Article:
But the soul falls ill when its right judgment is impaired and it is overcome by the passions which cause disease (St. Neilos the Ascetic, Philokalia I).
Those of the Fathers of the Church who wrote about the spiritual life were keen observers of human behavior and because of that emphasized the need for “right judgment,” as in St. Neilos’s words, to control and direct human “passions,” or what we now call emotions.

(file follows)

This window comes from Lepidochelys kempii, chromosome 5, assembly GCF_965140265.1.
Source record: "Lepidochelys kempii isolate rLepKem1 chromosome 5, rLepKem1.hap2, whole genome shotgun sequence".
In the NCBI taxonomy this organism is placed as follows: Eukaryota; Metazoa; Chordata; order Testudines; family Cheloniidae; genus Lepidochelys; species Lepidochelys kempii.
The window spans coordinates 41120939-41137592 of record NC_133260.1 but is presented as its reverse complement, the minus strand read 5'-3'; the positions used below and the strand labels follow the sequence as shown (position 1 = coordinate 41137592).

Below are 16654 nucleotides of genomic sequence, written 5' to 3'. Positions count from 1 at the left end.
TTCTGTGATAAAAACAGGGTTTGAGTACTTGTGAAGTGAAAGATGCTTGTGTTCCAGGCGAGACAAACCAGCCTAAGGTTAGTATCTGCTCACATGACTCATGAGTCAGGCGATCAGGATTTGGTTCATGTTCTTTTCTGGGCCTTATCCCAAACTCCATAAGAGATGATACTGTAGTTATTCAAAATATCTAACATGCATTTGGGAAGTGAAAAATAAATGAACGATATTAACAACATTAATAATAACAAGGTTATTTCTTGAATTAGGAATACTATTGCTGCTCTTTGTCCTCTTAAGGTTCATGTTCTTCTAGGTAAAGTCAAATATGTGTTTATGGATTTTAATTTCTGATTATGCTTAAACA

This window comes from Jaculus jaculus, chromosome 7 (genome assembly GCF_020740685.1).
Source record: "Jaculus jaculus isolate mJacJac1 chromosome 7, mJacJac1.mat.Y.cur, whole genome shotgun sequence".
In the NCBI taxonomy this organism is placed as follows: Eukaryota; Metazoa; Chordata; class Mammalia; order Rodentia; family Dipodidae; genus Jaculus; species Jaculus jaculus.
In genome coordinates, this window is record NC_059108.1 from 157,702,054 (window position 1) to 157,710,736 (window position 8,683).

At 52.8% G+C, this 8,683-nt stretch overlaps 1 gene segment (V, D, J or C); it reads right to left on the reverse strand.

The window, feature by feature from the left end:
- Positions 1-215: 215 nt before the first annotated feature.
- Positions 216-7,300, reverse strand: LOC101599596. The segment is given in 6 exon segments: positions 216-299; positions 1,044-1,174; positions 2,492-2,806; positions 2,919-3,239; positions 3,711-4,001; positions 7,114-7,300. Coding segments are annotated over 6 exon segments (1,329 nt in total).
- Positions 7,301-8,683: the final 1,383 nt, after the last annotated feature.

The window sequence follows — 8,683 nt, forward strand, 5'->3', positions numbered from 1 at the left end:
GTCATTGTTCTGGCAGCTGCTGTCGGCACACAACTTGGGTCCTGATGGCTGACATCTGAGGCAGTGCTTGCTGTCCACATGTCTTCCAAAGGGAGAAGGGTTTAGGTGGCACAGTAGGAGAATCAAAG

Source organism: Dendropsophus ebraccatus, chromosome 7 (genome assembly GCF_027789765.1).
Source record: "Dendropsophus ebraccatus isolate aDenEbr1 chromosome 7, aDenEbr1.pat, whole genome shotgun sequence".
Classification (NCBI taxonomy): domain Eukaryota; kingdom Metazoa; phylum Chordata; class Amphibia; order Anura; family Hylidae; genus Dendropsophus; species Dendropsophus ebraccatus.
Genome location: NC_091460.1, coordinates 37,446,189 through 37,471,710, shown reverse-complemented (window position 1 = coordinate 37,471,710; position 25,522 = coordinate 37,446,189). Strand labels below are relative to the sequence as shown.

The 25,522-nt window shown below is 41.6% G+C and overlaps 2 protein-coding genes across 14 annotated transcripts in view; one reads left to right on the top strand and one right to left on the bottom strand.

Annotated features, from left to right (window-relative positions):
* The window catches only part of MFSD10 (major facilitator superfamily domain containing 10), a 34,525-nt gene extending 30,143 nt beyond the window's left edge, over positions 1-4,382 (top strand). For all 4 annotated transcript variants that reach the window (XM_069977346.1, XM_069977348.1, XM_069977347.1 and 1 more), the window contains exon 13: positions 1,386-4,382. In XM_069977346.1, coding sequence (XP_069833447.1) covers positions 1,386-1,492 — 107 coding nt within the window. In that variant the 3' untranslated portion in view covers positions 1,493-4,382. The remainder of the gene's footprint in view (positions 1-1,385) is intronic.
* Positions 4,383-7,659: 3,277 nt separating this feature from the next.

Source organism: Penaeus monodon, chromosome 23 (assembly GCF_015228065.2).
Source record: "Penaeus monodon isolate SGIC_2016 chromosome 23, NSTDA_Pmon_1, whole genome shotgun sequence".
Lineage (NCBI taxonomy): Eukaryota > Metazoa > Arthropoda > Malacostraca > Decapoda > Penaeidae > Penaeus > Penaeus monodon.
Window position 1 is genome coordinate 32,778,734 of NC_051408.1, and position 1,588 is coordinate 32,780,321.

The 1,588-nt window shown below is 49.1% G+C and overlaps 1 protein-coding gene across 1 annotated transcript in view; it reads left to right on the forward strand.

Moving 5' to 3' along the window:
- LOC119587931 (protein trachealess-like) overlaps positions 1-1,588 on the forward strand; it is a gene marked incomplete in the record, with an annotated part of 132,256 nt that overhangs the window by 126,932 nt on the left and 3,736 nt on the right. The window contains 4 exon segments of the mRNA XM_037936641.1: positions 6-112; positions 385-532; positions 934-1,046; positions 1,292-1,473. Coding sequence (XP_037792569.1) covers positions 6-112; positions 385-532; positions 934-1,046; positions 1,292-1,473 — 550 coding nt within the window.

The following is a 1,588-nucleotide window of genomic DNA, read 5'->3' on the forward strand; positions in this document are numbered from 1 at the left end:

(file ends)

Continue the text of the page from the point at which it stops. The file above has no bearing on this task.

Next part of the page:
Our understanding of man created by God is that he is composed of body, mind and soul-spirit. While not apprehending the complexity and nuances of brain-behavior relationships, our Church Fathers spoke about the different types of knowledge that was related to each component of mankind. St. Maximus the Confessor (Philokalia II) notes: “Since man is constituted of soul and sentient body, he is limited and defined and he himself imposes limits and makes definitions by virtue of the natural and distinctive reciprocity that exists between himself and these two aspects of creation.” The saint goes on to say: “As a compound of soul and body he is limited essentially by intelligible and sensible realities, while at the same time he himself defines these realities through the capacity to apprehend intellectually and to perceive with his senses.” In achieving our end to become “partakers of the divine nature,” (2 Pt 1:4) it behooves us to use all the gifts, natural and spiritual that God has granted to us.